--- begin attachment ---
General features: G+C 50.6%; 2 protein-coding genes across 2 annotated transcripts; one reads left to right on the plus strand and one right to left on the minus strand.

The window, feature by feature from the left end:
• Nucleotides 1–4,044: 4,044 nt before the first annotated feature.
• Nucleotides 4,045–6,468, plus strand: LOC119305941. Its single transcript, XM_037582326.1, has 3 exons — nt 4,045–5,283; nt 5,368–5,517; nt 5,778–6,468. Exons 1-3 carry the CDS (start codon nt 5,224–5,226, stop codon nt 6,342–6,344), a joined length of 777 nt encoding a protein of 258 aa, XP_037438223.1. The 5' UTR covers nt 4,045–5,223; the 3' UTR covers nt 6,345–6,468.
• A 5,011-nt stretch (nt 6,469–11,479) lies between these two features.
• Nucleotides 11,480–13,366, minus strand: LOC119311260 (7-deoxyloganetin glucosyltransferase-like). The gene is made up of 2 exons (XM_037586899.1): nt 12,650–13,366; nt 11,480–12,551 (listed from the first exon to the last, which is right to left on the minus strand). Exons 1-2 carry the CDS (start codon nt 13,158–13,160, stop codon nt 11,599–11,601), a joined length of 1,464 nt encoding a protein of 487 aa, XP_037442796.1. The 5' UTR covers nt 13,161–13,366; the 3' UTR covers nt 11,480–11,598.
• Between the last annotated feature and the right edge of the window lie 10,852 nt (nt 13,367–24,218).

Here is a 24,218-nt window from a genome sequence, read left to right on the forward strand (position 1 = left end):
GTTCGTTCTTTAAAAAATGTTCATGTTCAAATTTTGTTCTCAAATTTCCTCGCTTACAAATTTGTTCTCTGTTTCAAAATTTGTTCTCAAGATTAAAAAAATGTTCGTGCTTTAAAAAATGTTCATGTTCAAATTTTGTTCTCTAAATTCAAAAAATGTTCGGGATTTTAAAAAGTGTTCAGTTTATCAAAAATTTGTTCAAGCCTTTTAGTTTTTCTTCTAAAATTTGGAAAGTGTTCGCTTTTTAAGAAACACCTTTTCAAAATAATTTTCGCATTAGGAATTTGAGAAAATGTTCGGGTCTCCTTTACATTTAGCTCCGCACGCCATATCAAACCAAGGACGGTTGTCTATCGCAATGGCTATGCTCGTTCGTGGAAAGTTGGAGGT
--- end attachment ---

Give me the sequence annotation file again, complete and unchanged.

General features: G+C 50.6%; 2 protein-coding genes across 2 annotated transcripts; one reads left to right on the plus strand and one right to left on the minus strand.

The window, feature by feature from the left end:
• Nucleotides 1–4,044: 4,044 nt before the first annotated feature.
• Nucleotides 4,045–6,468, plus strand: LOC119305941. Its single transcript, XM_037582326.1, has 3 exons — nt 4,045–5,283; nt 5,368–5,517; nt 5,778–6,468. Exons 1-3 carry the CDS (start codon nt 5,224–5,226, stop codon nt 6,342–6,344), a joined length of 777 nt encoding a protein of 258 aa, XP_037438223.1. The 5' UTR covers nt 4,045–5,223; the 3' UTR covers nt 6,345–6,468.
• A 5,011-nt stretch (nt 6,469–11,479) lies between these two features.
• Nucleotides 11,480–13,366, minus strand: LOC119311260 (7-deoxyloganetin glucosyltransferase-like). The gene is made up of 2 exons (XM_037586899.1): nt 12,650–13,366; nt 11,480–12,551 (listed from the first exon to the last, which is right to left on the minus strand). Exons 1-2 carry the CDS (start codon nt 13,158–13,160, stop codon nt 11,599–11,601), a joined length of 1,464 nt encoding a protein of 487 aa, XP_037442796.1. The 5' UTR covers nt 13,161–13,366; the 3' UTR covers nt 11,480–11,598.
• Between the last annotated feature and the right edge of the window lie 10,852 nt (nt 13,367–24,218).

Here is a 24,218-nt window from a genome sequence, read left to right on the forward strand (position 1 = left end):
GTTCGTTCTTTAAAAAATGTTCATGTTCAAATTTTGTTCTCAAATTTCCTCGCTTACAAATTTGTTCTCTGTTTCAAAATTTGTTCTCAAGATTAAAAAAATGTTCGTGCTTTAAAAAATGTTCATGTTCAAATTTTGTTCTCTAAATTCAAAAAATGTTCGGGATTTTAAAAAGTGTTCAGTTTATCAAAAATTTGTTCAAGCCTTTTAGTTTTTCTTCTAAAATTTGGAAAGTGTTCGCTTTTTAAGAAACACCTTTTCAAAATAATTTTCGCATTAGGAATTTGAGAAAATGTTCGGGTCTCCTTTACATTTAGCTCCGCACGCCATATCAAACCAAGGACGGTTGTCTATCGCAATGGCTATGCTCGTTCGTGGAAAGTTGGAGGT